By Jerry Gordon
On January 12, about a thousand people packed one of the largest and best known African American churches in Cleveland. One of the featured speakers was John Ryan, executive Secretary of the Cleveland AFL-CIO. Ryan made a strong presentation, condemning the war for oil and forcefully stating "it will be working class youth who will bedoing the fighting and dying."
On January 14, GE workers in Cleveland held a big rally on the first day of their two-day strike opposing employer cost shifting on health care. Rev.Marvin McMickle, whose church hosted the rally held two days previously, told several hundred workers, "It's a disgrace that the government is willing to spend $100-$200 billion for a war against Iraq, but is not willing to spend anywhere near that sum to guarantee health care for all of our people." This remark drew loud and sustained applause.
The Cleveland Citizen is the oldest labor news-paper in the country and is now in its 113th year of publication. It is published by the Cleveland Building and Construction Trades Council AFL-CIO.
The paper's editor and general manager is Bill Obbagy, who was a featured speaker at the first big rally of the Northeast Ohio Anti-War Coalition (NOAC)on November 16 opposing the U.S. war on Iraq. By then, the Citizen had already printed anti-war articles.
The front page of the January edition of the Citizen has a huge cartoon divided into four blocks, each of which contains a caricature of Dick Cheney. The firstblock says, "Dick Cheney, Secretary of Defense under Bush I, helps to destroy Iraq's oilfields. Cheney is saying, "Bombs away! Take that, Saddam!"
The second box says, "Dick Cheney, CEO of Haliburton, makes millions in helping to rebuild Iraq's oilfields." Cheney says, "Mine."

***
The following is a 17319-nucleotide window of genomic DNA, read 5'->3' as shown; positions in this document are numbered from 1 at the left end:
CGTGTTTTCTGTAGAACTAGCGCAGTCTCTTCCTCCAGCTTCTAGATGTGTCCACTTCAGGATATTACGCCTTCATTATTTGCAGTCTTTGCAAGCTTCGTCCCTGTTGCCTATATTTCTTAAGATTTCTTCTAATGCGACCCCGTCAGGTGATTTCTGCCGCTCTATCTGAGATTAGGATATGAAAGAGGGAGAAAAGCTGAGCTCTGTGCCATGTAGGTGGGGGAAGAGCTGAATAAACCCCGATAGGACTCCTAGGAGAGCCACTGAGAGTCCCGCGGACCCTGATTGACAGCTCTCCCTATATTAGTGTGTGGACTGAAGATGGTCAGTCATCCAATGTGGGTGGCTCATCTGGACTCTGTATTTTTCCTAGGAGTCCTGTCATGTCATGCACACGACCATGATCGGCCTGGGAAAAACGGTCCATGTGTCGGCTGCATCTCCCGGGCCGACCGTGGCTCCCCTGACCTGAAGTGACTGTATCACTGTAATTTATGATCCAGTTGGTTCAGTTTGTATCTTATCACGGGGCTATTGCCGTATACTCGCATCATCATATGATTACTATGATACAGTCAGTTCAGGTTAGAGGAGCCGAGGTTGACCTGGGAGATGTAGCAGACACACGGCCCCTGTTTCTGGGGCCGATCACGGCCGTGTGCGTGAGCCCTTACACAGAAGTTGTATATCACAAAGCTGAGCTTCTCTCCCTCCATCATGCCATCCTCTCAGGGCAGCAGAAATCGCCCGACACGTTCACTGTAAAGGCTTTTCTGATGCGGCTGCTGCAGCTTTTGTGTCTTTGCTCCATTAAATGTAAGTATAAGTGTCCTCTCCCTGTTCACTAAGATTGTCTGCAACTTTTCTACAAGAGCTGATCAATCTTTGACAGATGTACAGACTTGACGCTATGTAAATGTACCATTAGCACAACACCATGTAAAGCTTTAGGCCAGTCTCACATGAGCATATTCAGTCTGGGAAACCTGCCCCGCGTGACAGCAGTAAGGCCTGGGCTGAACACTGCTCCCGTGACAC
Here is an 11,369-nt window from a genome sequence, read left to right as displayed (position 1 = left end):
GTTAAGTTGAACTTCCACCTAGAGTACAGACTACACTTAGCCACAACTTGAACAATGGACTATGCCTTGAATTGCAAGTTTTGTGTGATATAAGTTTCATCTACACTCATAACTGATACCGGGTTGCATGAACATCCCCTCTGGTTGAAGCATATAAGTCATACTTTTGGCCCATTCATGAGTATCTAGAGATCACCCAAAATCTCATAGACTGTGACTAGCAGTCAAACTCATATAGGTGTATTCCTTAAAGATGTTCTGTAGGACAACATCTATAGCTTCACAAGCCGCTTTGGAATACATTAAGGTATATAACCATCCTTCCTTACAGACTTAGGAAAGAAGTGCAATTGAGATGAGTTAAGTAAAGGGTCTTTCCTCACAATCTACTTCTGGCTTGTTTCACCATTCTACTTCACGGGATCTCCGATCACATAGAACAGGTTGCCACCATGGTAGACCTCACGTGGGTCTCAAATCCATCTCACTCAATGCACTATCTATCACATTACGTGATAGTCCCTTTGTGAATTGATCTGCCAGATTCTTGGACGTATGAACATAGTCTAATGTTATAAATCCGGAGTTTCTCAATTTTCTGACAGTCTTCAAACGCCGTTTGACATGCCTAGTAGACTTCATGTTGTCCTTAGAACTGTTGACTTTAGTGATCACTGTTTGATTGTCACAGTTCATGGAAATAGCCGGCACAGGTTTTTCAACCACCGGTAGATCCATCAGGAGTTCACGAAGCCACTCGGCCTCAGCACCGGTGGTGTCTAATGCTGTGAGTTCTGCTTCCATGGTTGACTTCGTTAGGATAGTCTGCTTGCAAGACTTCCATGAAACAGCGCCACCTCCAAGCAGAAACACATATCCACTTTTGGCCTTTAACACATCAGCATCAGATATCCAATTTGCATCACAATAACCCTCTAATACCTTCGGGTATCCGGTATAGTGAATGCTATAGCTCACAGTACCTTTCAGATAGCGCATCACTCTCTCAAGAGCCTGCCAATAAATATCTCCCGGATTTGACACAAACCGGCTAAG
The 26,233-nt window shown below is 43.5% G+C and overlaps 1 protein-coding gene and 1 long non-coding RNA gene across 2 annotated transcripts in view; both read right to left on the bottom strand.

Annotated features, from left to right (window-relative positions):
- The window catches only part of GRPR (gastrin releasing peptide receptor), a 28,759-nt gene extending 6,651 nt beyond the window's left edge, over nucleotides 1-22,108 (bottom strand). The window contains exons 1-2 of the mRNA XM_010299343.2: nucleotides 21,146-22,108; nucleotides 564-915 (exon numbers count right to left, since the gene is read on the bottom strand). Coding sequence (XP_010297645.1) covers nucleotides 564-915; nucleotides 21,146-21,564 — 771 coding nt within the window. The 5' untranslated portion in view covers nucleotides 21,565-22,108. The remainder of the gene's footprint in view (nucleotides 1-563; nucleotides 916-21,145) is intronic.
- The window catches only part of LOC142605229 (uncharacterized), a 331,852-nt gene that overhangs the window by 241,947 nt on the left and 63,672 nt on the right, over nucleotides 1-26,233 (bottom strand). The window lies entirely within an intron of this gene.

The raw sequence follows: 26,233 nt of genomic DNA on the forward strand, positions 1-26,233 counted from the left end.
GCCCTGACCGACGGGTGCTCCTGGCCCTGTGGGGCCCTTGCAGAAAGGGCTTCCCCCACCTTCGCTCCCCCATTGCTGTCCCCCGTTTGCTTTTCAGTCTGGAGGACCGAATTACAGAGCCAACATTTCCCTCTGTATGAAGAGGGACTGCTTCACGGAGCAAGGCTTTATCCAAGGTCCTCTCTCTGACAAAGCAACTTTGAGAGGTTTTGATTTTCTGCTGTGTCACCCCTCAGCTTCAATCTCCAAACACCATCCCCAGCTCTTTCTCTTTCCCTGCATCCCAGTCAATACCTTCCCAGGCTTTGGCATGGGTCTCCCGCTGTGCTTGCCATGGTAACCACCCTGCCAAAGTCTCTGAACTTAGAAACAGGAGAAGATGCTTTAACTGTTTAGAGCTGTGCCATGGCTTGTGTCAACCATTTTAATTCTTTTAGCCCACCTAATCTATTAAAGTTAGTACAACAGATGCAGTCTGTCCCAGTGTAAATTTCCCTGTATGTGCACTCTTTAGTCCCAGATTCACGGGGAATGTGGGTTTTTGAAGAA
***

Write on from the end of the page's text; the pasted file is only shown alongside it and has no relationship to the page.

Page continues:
The third box says, "Dick Cheney, Vice President under Bush II, argues for a war likely to destroy (among other things) Iraq's oilfields." Cheney remarks, "Homeland security requires it. Bombs away!"
The final box says, "Dick Cheney, CEO of (fill in later, Inc.) makes more millions in helping to rebuild Iraq's oilfields?" Cheney comments, "Hey, a guy's gotta think about his future..."
On an inside page, the Citizen runs a caricature of Bush lampooning him for claiming that "to protect civilization from terrorism we must invade Iraq." The paper asks, "And all that oil your oil buddies would then get to pump?" Bush answers, "Just a happy coincidence."
Below this cartoon is an article titled, "Cleveland AFL-CIO Joins Move Against Iraq War." The article quotes from the Federation's anti-war resolution passed unanimously at its December meeting and then details reports of similar resolutions passed by other labor bodies, including AFSCME'sInternational Executive Board on December 12.
This writer vividly recalls an anti-war rally held in Cleveland's Public Square a decade ago, protesting then the U.S. war against Iraq. The 1500 people who turned out suddenly found themselves confronted by a large crowd of hostile building trades workers who supported the war. A huge brawl appeared imminent but was averted.
How things have changed! Demonstrations by anti-war forces in this period draw friendly reaction on an almost universal scale. All sections of the Cleveland labor movement today are increasingly gripped by peace fever and express support for the anti-war movement.
In over 50 years of anti-war activity dating back to Korea, I entertained the hope that someday labor would not only would be part of the peace movement but actually lead it. But even during the highest point of the Vietnam anti-war movement, when in January, 1973 the Cleveland AFL-CIO finally passed a resolution calling for the immediate and unconditional withdrawal of all U.S.forces from the area, has there been anything even remotely resembling what we are seeing to-day.
Anti-war sentiment in the ranks of Cleveland labor will surely deepen as the consequences of the looming bloodbath in Iraq become all the more clear.
Jerry Gordon, a well known Cleveland unionist, was a staff representative of the United Food and Commercial Workers Union for twenty-three years.